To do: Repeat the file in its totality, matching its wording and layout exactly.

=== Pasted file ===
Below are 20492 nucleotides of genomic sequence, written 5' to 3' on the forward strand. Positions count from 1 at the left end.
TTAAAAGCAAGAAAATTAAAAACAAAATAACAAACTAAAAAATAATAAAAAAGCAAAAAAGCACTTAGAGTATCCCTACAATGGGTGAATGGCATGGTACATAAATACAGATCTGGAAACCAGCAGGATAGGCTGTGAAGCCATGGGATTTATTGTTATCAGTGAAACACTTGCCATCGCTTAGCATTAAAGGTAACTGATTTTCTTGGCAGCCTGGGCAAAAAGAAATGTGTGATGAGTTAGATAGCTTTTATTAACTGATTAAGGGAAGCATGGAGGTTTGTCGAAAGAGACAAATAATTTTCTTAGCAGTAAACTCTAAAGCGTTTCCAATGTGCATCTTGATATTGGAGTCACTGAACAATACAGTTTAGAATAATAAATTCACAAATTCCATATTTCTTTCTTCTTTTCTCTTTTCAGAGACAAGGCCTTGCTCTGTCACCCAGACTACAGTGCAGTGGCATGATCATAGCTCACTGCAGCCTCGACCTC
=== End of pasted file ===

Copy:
Below are 20492 nucleotides of genomic sequence, written 5' to 3' on the forward strand. Positions count from 1 at the left end.
TTAAAAGCAAGAAAATTAAAAACAAAATAACAAACTAAAAAATAATAAAAAAGCAAAAAAGCACTTAGAGTATCCCTACAATGGGTGAATGGCATGGTACATAAATACAGATCTGGAAACCAGCAGGATAGGCTGTGAAGCCATGGGATTTATTGTTATCAGTGAAACACTTGCCATCGCTTAGCATTAAAGGTAACTGATTTTCTTGGCAGCCTGGGCAAAAAGAAATGTGTGATGAGTTAGATAGCTTTTATTAACTGATTAAGGGAAGCATGGAGGTTTGTCGAAAGAGACAAATAATTTTCTTAGCAGTAAACTCTAAAGCGTTTCCAATGTGCATCTTGATATTGGAGTCACTGAACAATACAGTTTAGAATAATAAATTCACAAATTCCATATTTCTTTCTTCTTTTCTCTTTTCAGAGACAAGGCCTTGCTCTGTCACCCAGACTACAGTGCAGTGGCATGATCATAGCTCACTGCAGCCTCGACCTC